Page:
I much prefer to read a whole story than be dropped someplace into a novel not knowing why I should care. For instance, when I was working on selling a book set in the south, I used my flash fiction story, “The Doozy,” to promote not the story, but the atmosphere of my rural southern setting. The idea was to set the stage for the market I had in mind and be entertaining as well. The two stories were related only by area and attitude.
So…how do you write flash fiction? Very sparingly.
There must be fewer characters and fewer scenes than longer fiction. The backstory is implied by body language, dialogue and succinct description.
All flash fiction has a beginning, middle and end. The ending can be hinted at or left to the imagination of the reader. You might find there are a few unanswered questions, but the elements are available for readers to dream up their own ending. The story grows upon reflection. Readers might ponder a flash fiction story more than a novel where all the details have been resolved.
Flash fiction is the whole story. It’s shorter than a synopsis and longer than a blurb, which does not include the ending. Readers are inside the characters’ heads. Their speculation is the enjoyment of adding their own “what ifs.”
Why write flash fiction? Isn’t it really a short-short story?
No. That would be a condensed version of a more traditional story, which is somewhere between 1500 and 2000 words, or a literary story that starts at two or three thousand words and ends where a novella begins. Flash fiction seldom exceeds 750 words.
Long before flash fiction was a genre, a short-short story “The Wig,” by Brady Udall, appeared in Story Magazine and won many awards. It was reprinted three times in Story. It contained fewer than 400 words, but every element was there. It was up to the reader to understand what the author was showing. Fifteen years later, I still remember it.
What are the uses for flash fiction when you are a novelist?
It can be used to get rid of those pesky excerpts. There are no introductions to those scenes that are short enough or long enough to place the perusing public into the scenes. Even the funny ones leave readers on the outside scratching their heads instead of laughing. Flash fiction winds down quickly to a resolution—or speculations.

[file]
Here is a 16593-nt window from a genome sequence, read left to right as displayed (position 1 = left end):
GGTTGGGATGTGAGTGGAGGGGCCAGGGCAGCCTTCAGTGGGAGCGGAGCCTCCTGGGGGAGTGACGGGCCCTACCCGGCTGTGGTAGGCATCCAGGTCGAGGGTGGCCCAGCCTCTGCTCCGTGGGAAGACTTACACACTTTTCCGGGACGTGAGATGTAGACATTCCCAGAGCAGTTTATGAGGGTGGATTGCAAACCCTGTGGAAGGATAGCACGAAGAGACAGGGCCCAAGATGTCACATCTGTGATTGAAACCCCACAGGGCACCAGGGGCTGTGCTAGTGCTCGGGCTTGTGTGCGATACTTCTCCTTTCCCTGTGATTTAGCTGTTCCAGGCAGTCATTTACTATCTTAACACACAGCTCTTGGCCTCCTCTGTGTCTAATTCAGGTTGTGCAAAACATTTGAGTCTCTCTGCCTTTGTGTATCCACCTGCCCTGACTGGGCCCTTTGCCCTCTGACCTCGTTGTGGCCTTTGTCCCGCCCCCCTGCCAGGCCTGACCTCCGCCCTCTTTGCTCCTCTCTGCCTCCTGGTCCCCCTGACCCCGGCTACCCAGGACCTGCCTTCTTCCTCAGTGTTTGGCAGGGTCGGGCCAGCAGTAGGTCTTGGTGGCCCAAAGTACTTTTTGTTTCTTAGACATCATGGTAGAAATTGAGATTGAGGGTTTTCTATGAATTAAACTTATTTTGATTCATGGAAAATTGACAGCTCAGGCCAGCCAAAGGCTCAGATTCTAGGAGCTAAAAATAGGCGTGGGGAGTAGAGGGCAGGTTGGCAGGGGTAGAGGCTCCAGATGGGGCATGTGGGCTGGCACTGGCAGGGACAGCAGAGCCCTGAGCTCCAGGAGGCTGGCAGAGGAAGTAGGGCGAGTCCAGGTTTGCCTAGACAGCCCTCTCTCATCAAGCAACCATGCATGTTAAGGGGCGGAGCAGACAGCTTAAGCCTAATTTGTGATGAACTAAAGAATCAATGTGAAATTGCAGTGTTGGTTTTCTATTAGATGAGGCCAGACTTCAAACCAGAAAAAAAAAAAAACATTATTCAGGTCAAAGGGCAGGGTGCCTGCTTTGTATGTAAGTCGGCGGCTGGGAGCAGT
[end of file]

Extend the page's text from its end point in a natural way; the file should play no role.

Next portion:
Example: My first Sci-fi flash fiction. My apologies to sci-fi writers.
Robo worked for Amazon in the Kindle store on Sundays, a time when his more traditional buddies liked the day off. He was in charge of affirming that all those books people decided to order over breakfast on Sunday morning reached their devices before they changed the minds at lunch. Robo didn’t need breakfast or lunch, but he insisted on being home with his wife, T-Lizzie, a shiny example of her family’s DNA.
His wife, creative and beautiful, had an excellent job guiding drivers to their destinations via the best route. Her directions, given in a gentle but firm voice, made them glad she was onboard.
Once their day jobs were completed, the couple arrived home and made dinner together. Robo was in charge of fine desserts, occasionally even a small, hand-made ice carving. T-Liz took care of the basics.
Their favorite music, the theme from “2001: The Space Odyssey,” played in the background while they finished their meal.
Robo pressed forward to better hear his wife’s melodic voice.
“You were asking me something?”
She placed her glittering fingers over his and looked at him with laser focus, mapping his face. “I asked, was that WD 40 you put in the dessert last night?”
Her soft tones and British accent warmed his revved motor from zero to 180 in two seconds. He swallowed. “I actually used a dash of spiced olive oil as well.”
“Lovely spice, olive oil.”
“Yes. I find olive oil to be underutilized; don’t you?”
WD 40 for him; olive oil for her, to make her big moment even bigger.
Julie Eberhart Painter is the Champagne Books author of Mortal Coil, Tangled Web, and Kill Fee, winner tied for first place in the Champagne Best Book for 2011 awards.
For more flash fiction visit Julie’s latest story at http://www.bewilderingstories.com/issue472/index.html
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